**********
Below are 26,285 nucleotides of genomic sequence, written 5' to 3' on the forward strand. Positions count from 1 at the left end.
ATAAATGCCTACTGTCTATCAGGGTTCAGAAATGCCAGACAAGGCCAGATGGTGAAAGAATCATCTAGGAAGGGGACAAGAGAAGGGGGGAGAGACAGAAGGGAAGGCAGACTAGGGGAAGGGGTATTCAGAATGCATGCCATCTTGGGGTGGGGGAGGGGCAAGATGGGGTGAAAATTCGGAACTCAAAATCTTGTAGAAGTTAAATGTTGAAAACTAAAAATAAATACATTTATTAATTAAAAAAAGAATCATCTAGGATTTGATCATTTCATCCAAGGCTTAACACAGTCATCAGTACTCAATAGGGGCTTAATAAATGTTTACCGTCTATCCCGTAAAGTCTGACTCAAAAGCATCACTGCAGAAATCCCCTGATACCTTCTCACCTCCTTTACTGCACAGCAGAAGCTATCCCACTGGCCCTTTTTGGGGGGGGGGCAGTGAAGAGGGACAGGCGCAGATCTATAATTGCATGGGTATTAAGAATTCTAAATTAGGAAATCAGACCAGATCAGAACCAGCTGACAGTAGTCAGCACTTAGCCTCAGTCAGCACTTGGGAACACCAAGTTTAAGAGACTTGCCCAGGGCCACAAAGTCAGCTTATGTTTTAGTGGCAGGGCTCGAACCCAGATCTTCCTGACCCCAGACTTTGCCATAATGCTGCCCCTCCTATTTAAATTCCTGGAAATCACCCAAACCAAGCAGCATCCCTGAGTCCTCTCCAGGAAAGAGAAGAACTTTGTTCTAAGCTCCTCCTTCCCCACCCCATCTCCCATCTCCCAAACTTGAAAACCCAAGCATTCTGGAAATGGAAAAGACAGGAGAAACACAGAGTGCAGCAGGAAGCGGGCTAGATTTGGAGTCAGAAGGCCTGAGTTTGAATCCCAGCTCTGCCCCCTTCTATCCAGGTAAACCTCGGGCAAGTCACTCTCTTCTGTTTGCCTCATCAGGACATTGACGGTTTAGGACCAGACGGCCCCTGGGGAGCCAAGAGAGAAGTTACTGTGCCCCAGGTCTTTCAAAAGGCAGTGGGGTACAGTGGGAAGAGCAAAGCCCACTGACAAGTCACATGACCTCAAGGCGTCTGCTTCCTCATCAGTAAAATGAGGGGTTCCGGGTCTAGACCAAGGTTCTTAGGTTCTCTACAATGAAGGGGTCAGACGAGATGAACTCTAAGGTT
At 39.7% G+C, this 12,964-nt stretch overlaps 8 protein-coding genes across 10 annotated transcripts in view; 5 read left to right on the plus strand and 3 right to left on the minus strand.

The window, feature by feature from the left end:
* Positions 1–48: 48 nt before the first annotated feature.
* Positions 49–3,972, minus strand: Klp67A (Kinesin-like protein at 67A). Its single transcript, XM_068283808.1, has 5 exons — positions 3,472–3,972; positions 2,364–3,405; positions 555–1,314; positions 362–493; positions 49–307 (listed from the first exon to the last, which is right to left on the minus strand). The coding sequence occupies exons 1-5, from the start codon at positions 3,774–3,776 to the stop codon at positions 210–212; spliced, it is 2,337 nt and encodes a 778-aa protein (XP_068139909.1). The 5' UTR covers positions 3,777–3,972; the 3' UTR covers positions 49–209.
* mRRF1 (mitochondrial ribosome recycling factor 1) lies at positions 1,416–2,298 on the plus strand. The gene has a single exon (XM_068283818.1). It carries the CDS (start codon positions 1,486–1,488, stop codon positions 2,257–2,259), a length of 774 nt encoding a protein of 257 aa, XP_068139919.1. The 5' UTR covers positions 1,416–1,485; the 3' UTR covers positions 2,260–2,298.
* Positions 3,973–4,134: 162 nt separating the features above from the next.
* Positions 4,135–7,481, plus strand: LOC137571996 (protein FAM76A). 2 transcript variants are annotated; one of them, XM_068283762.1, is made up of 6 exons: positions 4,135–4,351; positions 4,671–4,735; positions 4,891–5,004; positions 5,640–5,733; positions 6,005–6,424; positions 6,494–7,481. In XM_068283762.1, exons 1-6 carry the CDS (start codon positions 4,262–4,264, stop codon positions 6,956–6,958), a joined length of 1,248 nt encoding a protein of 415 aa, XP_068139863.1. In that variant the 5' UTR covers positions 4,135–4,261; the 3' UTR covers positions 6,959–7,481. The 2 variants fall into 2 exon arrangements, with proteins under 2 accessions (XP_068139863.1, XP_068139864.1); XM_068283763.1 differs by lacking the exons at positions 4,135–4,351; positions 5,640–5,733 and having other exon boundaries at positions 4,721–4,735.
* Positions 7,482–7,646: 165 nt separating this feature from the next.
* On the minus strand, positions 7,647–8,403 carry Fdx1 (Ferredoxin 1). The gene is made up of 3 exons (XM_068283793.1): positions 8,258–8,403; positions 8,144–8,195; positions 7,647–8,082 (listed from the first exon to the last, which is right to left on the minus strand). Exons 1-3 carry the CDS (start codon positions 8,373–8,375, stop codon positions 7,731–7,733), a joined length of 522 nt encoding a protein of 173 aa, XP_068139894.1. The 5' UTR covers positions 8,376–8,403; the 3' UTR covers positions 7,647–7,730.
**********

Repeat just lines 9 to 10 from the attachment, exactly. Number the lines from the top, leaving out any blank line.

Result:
* Positions 4,135–7,481, plus strand: LOC137571996 (protein FAM76A). 2 transcript variants are annotated; one of them, XM_068283762.1, is made up of 6 exons: positions 4,135–4,351; positions 4,671–4,735; positions 4,891–5,004; positions 5,640–5,733; positions 6,005–6,424; positions 6,494–7,481. In XM_068283762.1, exons 1-6 carry the CDS (start codon positions 4,262–4,264, stop codon positions 6,956–6,958), a joined length of 1,248 nt encoding a protein of 415 aa, XP_068139863.1. In that variant the 5' UTR covers positions 4,135–4,261; the 3' UTR covers positions 6,959–7,481. The 2 variants fall into 2 exon arrangements, with proteins under 2 accessions (XP_068139863.1, XP_068139864.1); XM_068283763.1 differs by lacking the exons at positions 4,135–4,351; positions 5,640–5,733 and having other exon boundaries at positions 4,721–4,735.
* Positions 7,482–7,646: 165 nt separating this feature from the next.